Hundreds of Taliban insurgents swarmed through a key district just outside the southern Afghan city of Kandahar on Monday, sending residents fleeing in anticipation of retaliation by NATO troops. This latest Taliban assault in the Argandab district caps several weeks of increased fighting in the country's southern districts along the border with Pakistan, followed by a spectacular raid on a Kandahar prison, in which some 400 Taliban fighters were freed, according to officials. "My men have seen a few of the escaped Taliban prisoners among the fighters in Argandab," says district chief Ghulam Farouq.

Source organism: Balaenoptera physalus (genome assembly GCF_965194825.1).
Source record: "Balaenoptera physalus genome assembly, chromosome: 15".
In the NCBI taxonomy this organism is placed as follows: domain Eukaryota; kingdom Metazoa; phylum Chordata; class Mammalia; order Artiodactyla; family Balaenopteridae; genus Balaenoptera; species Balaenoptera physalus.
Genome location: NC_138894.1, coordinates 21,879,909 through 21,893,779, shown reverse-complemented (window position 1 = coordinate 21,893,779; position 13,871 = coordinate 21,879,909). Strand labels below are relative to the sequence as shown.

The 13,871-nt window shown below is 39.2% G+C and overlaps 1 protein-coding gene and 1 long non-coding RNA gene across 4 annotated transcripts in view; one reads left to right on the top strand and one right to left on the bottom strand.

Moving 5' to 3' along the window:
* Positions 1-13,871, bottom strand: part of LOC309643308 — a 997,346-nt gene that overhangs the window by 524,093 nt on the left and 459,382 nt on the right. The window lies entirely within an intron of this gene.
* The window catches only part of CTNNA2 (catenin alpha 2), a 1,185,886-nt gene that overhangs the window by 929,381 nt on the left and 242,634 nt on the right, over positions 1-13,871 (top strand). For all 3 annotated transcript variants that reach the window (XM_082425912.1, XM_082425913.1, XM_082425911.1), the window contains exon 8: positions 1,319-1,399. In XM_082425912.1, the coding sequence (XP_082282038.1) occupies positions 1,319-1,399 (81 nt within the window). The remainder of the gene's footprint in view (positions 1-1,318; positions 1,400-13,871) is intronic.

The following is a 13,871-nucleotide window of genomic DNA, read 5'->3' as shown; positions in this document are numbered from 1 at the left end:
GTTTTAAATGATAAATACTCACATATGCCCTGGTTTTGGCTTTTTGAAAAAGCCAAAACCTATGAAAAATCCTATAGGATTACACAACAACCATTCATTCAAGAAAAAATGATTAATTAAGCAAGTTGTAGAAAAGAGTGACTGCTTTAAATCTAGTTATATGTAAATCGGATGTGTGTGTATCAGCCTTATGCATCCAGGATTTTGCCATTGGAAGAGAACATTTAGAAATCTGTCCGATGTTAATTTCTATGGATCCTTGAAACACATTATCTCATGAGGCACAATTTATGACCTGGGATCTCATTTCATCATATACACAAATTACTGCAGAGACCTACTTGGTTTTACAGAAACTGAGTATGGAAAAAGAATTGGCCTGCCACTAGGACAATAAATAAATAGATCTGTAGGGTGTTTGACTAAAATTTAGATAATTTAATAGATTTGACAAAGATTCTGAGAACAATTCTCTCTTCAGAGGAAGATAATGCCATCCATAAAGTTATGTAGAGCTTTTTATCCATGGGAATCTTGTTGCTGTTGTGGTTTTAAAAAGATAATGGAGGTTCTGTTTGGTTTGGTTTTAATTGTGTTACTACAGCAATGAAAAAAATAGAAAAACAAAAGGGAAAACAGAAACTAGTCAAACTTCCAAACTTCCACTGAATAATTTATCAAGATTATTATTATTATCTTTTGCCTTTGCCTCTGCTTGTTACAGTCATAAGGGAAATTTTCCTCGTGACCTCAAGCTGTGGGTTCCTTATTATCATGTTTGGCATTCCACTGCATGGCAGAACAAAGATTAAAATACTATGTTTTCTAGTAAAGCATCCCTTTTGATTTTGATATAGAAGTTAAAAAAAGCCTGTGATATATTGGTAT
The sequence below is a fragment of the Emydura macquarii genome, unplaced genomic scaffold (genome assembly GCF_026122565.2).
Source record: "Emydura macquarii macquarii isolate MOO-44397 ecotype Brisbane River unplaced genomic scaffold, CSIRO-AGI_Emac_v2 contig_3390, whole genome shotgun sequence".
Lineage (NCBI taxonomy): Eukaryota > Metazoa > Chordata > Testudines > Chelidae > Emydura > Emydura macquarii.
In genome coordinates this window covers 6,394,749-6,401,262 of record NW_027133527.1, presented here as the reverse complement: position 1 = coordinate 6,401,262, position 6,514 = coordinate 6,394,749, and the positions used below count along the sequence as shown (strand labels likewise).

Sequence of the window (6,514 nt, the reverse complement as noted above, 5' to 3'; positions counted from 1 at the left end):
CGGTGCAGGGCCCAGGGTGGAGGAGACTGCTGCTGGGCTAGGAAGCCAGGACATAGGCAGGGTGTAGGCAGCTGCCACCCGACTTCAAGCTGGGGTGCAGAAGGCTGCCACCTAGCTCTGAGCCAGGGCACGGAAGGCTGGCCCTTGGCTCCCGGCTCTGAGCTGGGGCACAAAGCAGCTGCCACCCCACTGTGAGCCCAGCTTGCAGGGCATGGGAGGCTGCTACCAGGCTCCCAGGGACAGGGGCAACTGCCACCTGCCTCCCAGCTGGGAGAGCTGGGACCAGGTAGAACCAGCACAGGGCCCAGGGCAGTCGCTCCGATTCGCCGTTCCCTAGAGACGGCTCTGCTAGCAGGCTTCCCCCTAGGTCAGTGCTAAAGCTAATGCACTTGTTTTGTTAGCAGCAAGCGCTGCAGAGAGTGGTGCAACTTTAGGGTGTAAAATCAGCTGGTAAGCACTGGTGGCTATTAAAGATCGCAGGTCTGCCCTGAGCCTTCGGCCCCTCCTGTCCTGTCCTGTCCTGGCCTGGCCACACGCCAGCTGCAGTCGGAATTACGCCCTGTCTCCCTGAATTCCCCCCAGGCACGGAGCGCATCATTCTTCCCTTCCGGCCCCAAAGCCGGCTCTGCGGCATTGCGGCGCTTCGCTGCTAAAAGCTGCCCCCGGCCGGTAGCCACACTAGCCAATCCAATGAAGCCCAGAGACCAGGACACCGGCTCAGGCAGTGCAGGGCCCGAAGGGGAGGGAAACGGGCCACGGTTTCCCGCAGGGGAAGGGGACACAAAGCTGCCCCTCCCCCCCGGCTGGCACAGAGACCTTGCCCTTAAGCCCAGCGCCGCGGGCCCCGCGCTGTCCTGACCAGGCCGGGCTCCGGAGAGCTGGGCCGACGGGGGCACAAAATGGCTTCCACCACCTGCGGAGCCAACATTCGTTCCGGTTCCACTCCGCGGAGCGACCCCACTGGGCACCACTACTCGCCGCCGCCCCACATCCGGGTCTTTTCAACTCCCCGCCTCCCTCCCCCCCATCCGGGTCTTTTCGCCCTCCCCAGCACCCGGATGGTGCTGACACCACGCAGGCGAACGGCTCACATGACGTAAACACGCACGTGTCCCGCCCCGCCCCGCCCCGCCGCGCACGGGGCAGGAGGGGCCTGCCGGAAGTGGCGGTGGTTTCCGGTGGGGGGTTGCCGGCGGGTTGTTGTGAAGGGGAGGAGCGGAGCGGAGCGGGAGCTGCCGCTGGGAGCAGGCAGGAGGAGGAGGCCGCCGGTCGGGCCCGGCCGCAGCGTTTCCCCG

Argandab, just 10 miles southeast of Kandahar, is famous for its lush vineyards and pomegranate orchards. It is also a key symbol for the insurgency. Soviet troops that took the rest of Afghanistan when they invaded in 1979 were never able to conquer the district. Its shady groves, raisin drying barns and deep irrigation canals provide excellent cover for fighters. Kandahar residents worry that the militants could use it as a base for an attack on the city itself, in an attempt to regain their former power base. "Argandab is a strategic district, which the Taliban can use to threaten Kandahar," says former police chief Khan Mohammad. The Taliban have taken every village in the area except for the main town of Argandab, Mohammad says, and there are 40 to 50 Taliban fighters in each village. He worries the prison raid was a precursor to an attack on Argandab itself. "The Taliban have gained a lot of power with those who have been freed from the prison," he says.
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